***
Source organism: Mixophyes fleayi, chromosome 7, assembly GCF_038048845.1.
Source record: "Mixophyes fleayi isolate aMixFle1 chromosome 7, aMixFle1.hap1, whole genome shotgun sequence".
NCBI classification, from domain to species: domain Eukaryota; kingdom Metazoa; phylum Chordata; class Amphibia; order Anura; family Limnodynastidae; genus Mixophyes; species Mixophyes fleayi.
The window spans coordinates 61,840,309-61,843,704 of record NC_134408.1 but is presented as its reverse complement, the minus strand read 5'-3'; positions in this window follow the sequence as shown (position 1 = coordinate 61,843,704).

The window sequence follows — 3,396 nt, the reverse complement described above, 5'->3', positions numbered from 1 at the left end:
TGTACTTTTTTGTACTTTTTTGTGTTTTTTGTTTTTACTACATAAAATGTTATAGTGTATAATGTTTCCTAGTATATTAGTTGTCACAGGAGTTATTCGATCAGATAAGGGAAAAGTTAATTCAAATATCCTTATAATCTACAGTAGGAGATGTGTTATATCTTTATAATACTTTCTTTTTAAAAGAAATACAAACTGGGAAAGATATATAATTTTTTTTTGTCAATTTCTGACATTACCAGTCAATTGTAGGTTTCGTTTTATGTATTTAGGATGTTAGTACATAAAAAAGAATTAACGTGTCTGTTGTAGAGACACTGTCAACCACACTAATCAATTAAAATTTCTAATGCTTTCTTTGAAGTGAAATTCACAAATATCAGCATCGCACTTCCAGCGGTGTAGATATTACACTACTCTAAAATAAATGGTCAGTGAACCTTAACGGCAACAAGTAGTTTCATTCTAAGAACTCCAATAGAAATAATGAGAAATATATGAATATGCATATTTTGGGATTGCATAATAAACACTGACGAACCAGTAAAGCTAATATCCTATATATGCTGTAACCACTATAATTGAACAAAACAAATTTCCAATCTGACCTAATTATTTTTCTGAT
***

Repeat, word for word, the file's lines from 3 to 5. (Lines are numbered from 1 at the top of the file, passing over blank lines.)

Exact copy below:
NCBI classification, from domain to species: domain Eukaryota; kingdom Metazoa; phylum Chordata; class Amphibia; order Anura; family Limnodynastidae; genus Mixophyes; species Mixophyes fleayi.
The window spans coordinates 61,840,309-61,843,704 of record NC_134408.1 but is presented as its reverse complement, the minus strand read 5'-3'; positions in this window follow the sequence as shown (position 1 = coordinate 61,843,704).

The window sequence follows — 3,396 nt, the reverse complement described above, 5'->3', positions numbered from 1 at the left end: